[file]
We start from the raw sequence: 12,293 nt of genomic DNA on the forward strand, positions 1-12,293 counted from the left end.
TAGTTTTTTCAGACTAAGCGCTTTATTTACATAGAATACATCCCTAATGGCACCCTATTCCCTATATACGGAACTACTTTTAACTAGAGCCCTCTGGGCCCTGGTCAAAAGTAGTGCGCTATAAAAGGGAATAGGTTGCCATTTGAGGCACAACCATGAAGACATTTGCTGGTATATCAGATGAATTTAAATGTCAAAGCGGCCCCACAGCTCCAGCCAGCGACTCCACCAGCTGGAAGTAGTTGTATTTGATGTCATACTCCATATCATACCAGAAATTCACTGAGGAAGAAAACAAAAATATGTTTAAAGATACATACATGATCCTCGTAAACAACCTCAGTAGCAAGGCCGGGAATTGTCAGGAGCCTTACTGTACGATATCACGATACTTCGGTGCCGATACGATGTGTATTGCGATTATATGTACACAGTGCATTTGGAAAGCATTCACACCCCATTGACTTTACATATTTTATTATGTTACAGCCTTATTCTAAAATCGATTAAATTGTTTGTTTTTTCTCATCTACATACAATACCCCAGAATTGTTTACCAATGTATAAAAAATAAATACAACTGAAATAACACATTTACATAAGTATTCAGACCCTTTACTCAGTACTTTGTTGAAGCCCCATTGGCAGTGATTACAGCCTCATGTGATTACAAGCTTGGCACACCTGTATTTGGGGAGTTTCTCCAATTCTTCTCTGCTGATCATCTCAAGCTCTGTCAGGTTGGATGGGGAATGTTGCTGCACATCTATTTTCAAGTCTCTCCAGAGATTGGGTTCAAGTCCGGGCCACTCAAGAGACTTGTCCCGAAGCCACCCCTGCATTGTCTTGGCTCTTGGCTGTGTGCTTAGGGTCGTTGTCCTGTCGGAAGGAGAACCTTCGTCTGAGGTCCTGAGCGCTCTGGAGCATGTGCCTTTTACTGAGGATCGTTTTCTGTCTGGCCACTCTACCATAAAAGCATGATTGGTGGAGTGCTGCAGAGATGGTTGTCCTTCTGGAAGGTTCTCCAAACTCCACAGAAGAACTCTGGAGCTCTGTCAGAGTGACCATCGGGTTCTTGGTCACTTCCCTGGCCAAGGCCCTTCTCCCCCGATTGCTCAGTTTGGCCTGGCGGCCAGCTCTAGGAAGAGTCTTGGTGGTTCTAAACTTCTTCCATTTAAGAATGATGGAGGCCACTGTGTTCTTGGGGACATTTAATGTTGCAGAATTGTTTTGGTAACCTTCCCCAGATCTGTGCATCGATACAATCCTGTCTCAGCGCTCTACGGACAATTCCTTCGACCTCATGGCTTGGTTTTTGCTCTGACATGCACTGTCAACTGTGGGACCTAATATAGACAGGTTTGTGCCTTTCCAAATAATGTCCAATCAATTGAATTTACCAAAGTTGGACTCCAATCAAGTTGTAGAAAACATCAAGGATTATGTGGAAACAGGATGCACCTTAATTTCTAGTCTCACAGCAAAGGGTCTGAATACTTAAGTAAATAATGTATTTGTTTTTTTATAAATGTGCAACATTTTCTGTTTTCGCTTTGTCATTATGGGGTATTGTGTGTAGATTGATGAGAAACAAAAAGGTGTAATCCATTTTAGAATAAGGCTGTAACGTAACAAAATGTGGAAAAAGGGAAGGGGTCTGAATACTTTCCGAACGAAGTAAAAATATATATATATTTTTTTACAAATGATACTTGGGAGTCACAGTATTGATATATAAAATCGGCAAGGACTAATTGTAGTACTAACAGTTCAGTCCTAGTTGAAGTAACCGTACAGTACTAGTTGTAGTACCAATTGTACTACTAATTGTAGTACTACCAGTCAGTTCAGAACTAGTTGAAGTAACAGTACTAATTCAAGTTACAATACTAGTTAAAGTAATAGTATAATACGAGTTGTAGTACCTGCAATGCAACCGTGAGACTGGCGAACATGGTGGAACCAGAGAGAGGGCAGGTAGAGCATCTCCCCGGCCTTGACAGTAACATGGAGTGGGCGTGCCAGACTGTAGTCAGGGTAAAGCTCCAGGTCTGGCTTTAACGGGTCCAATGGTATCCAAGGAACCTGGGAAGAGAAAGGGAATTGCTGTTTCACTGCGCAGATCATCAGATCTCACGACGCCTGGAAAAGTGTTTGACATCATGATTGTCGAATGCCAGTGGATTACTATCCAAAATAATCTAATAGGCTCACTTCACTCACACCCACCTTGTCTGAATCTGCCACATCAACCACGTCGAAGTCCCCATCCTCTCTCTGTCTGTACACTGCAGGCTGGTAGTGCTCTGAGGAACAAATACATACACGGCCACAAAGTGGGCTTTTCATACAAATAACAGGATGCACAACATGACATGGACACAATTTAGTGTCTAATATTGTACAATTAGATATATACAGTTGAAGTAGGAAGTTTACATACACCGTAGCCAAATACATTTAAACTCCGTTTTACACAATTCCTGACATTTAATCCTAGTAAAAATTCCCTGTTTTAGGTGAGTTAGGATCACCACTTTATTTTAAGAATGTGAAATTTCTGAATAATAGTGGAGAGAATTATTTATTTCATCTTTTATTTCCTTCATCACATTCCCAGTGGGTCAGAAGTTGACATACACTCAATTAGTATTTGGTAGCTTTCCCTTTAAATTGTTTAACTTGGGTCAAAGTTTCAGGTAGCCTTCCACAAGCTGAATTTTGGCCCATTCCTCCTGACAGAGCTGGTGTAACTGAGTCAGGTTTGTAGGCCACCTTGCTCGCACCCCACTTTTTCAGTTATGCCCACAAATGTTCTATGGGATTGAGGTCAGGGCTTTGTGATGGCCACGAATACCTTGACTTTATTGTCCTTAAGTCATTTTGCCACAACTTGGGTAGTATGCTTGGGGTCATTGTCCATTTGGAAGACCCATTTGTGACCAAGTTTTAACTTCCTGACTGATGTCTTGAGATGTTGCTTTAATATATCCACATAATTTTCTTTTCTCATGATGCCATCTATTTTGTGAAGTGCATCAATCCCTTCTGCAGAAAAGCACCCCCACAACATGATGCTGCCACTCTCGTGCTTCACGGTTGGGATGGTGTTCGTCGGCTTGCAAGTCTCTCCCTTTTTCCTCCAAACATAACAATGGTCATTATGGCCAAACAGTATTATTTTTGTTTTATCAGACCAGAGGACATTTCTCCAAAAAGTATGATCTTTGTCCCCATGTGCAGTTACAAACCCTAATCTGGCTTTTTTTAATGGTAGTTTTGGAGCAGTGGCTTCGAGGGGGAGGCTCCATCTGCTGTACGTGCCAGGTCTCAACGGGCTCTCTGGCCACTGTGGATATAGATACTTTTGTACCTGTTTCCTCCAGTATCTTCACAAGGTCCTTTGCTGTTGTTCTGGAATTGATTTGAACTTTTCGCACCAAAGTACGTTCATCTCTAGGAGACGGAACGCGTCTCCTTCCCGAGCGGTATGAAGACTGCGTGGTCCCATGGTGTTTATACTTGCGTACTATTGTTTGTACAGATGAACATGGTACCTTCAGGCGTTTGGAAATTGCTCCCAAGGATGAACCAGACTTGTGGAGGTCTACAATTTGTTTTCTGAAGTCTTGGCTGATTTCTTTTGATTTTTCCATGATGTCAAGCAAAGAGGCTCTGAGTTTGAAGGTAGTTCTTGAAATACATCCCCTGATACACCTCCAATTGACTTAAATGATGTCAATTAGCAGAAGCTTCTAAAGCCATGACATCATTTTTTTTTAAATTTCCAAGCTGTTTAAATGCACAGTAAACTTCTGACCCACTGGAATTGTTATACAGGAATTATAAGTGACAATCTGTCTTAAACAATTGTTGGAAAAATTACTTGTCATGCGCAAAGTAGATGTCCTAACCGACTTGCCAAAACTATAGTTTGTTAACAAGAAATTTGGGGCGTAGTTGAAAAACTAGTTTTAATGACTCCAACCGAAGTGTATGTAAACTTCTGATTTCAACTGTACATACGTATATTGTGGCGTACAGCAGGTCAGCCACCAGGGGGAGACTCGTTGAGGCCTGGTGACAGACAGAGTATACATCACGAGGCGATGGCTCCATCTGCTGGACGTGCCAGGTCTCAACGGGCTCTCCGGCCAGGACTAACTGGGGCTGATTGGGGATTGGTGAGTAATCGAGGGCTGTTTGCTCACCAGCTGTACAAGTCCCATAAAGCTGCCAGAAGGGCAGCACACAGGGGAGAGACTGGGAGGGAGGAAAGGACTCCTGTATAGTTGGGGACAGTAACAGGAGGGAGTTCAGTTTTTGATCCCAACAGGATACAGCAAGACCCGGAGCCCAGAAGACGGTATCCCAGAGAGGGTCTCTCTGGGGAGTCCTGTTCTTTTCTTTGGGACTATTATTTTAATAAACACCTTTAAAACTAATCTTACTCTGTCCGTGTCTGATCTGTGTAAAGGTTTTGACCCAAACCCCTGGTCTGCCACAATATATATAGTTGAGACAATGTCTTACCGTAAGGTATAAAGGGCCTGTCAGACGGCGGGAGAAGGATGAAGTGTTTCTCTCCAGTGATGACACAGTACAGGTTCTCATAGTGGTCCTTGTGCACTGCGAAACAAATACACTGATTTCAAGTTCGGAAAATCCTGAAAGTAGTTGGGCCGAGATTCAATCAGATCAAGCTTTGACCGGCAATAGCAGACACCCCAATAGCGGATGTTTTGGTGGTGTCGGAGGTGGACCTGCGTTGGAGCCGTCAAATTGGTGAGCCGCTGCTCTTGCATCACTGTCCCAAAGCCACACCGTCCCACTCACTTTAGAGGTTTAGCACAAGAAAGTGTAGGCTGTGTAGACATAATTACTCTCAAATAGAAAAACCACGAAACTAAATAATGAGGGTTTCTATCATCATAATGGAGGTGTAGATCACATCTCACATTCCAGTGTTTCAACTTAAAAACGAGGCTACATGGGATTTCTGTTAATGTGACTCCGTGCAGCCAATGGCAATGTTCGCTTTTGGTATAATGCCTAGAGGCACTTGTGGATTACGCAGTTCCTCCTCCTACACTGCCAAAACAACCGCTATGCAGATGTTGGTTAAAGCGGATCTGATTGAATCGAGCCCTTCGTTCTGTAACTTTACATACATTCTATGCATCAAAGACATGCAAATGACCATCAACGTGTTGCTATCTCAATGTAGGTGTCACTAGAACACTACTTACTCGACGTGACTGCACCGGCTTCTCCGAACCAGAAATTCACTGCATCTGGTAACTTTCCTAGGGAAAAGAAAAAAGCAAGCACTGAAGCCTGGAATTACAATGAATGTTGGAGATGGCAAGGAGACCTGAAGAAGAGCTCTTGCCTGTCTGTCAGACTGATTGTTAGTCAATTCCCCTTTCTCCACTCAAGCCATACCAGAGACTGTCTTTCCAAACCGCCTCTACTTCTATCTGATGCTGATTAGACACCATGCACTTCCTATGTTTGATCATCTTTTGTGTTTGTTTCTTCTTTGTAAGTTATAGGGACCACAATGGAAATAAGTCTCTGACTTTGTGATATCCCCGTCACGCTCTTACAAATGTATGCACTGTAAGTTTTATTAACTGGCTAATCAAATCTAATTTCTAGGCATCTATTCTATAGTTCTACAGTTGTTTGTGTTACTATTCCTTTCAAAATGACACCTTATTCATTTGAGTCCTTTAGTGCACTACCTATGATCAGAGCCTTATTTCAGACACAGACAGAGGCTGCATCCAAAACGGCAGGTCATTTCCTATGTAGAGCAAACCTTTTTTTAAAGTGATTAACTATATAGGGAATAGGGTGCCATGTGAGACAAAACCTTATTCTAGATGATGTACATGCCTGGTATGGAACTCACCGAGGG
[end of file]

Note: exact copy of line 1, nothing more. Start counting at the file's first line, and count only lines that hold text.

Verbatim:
We start from the raw sequence: 12,293 nt of genomic DNA on the forward strand, positions 1-12,293 counted from the left end.